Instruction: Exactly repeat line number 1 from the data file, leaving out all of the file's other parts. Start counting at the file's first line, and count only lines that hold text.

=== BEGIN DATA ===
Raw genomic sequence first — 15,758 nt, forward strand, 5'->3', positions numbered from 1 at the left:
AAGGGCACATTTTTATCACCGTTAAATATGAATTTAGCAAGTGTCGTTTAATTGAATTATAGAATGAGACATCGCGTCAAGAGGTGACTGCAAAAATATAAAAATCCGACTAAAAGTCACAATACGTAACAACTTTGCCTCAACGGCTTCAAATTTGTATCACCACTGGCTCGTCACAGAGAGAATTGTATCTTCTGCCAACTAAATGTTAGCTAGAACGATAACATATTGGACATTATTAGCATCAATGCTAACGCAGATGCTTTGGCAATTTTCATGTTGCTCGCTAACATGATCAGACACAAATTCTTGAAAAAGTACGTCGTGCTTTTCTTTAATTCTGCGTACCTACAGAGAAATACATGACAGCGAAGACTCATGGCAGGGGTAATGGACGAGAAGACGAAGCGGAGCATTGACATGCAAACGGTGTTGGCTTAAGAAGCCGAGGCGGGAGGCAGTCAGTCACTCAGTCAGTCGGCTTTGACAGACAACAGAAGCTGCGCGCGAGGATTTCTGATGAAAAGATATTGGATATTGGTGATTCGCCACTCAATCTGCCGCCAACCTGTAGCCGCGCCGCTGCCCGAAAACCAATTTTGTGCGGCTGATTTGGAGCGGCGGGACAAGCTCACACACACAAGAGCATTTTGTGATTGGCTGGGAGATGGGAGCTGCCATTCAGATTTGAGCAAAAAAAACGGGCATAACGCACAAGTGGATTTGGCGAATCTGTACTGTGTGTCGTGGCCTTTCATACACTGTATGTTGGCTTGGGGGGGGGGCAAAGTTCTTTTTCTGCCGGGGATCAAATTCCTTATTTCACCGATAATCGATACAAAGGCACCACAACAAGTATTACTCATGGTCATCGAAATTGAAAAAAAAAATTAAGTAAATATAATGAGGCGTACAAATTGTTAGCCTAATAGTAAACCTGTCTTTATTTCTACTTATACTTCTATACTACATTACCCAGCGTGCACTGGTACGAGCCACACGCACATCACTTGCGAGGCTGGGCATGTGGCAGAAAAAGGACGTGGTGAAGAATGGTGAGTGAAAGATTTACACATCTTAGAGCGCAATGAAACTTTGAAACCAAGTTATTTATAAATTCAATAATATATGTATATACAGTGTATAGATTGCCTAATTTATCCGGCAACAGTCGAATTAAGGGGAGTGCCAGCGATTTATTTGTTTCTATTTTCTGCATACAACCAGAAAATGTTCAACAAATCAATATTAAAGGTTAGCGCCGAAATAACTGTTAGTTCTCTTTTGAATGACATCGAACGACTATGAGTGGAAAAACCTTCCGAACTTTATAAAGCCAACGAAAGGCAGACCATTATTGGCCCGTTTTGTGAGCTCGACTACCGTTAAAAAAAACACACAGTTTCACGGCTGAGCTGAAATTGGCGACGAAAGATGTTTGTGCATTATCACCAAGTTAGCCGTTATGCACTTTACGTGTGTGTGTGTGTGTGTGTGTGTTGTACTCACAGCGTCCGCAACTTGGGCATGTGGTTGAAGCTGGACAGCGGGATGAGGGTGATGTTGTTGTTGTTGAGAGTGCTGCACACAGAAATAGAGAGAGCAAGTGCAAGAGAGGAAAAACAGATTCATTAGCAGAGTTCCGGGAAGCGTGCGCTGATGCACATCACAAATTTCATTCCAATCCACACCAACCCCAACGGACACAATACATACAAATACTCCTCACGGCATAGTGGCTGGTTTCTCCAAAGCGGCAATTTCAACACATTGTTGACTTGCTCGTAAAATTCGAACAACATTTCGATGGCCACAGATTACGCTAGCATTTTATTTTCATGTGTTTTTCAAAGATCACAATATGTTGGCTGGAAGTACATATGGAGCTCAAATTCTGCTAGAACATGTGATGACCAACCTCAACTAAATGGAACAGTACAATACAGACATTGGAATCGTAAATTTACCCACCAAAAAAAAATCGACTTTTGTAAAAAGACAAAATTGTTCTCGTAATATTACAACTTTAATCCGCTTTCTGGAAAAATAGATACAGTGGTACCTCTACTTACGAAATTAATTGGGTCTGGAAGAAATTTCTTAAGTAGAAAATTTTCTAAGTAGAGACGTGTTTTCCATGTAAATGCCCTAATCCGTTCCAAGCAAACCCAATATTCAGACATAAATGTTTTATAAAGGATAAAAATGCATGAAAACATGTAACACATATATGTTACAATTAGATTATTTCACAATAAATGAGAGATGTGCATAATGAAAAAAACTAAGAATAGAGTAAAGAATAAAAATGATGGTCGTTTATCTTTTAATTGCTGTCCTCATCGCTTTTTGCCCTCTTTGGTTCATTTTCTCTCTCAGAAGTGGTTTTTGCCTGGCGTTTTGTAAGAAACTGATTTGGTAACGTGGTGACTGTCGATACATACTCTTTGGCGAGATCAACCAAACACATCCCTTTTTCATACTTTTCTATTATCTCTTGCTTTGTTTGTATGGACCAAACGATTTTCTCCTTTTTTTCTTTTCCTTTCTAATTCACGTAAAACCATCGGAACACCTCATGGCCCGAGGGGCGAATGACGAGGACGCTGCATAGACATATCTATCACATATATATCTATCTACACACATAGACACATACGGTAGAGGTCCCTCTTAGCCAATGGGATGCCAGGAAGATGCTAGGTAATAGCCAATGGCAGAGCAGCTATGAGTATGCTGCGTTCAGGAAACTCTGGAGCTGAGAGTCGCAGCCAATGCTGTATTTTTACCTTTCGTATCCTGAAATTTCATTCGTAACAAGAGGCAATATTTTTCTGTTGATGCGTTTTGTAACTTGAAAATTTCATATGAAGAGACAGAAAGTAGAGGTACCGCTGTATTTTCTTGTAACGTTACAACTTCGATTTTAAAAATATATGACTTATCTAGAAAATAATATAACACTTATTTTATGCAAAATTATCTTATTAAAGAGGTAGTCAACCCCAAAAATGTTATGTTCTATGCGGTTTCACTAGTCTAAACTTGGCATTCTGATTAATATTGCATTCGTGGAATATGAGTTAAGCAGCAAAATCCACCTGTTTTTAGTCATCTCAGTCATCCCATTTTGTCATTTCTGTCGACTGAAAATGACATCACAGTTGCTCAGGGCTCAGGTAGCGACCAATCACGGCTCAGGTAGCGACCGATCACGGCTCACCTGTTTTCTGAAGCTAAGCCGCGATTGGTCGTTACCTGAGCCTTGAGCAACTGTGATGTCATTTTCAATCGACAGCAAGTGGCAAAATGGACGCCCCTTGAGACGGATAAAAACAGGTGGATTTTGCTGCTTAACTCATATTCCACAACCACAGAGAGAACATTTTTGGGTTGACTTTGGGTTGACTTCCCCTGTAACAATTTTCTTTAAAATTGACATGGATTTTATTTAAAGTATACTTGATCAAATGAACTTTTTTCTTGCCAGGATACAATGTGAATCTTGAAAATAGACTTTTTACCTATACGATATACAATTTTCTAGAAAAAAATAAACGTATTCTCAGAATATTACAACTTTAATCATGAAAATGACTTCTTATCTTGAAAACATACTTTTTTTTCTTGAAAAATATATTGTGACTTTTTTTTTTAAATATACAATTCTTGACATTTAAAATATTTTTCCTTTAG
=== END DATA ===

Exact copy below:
Raw genomic sequence first — 15,758 nt, forward strand, 5'->3', positions numbered from 1 at the left: